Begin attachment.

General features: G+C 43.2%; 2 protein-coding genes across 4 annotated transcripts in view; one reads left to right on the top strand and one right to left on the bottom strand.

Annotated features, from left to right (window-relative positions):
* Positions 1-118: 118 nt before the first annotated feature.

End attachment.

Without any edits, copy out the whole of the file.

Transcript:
General features: G+C 43.2%; 2 protein-coding genes across 4 annotated transcripts in view; one reads left to right on the top strand and one right to left on the bottom strand.

Annotated features, from left to right (window-relative positions):
* Positions 1-118: 118 nt before the first annotated feature.